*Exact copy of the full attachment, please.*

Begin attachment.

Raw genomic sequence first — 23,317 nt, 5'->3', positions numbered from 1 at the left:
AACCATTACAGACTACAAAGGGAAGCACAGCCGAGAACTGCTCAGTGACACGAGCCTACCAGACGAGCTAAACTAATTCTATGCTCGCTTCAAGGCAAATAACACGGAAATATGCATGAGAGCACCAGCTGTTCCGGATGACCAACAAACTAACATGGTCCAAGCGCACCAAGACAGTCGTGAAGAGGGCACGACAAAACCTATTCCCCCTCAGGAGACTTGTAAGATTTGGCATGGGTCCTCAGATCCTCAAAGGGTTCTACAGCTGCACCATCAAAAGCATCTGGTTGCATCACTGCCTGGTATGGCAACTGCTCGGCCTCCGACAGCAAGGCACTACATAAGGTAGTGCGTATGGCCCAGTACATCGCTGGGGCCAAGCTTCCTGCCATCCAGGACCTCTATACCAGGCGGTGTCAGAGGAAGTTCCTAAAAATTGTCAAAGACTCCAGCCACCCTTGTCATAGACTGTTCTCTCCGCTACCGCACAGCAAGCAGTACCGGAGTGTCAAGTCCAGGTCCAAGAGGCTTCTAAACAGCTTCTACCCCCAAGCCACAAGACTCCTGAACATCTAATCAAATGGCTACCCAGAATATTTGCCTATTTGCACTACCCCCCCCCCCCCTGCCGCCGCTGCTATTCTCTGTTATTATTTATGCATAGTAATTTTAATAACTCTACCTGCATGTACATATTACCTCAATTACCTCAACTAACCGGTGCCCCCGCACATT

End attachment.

Raw genomic sequence first — 23,317 nt, 5'->3', positions numbered from 1 at the left:
AACCATTACAGACTACAAAGGGAAGCACAGCCGAGAACTGCTCAGTGACACGAGCCTACCAGACGAGCTAAACTAATTCTATGCTCGCTTCAAGGCAAATAACACGGAAATATGCATGAGAGCACCAGCTGTTCCGGATGACCAACAAACTAACATGGTCCAAGCGCACCAAGACAGTCGTGAAGAGGGCACGACAAAACCTATTCCCCCTCAGGAGACTTGTAAGATTTGGCATGGGTCCTCAGATCCTCAAAGGGTTCTACAGCTGCACCATCAAAAGCATCTGGTTGCATCACTGCCTGGTATGGCAACTGCTCGGCCTCCGACAGCAAGGCACTACATAAGGTAGTGCGTATGGCCCAGTACATCGCTGGGGCCAAGCTTCCTGCCATCCAGGACCTCTATACCAGGCGGTGTCAGAGGAAGTTCCTAAAAATTGTCAAAGACTCCAGCCACCCTTGTCATAGACTGTTCTCTCCGCTACCGCACAGCAAGCAGTACCGGAGTGTCAAGTCCAGGTCCAAGAGGCTTCTAAACAGCTTCTACCCCCAAGCCACAAGACTCCTGAACATCTAATCAAATGGCTACCCAGAATATTTGCCTATTTGCACTACCCCCCCCCCCCCTGCCGCCGCTGCTATTCTCTGTTATTATTTATGCATAGTAATTTTAATAACTCTACCTGCATGTACATATTACCTCAATTACCTCAACTAACCGGTGCCCCCGCACATT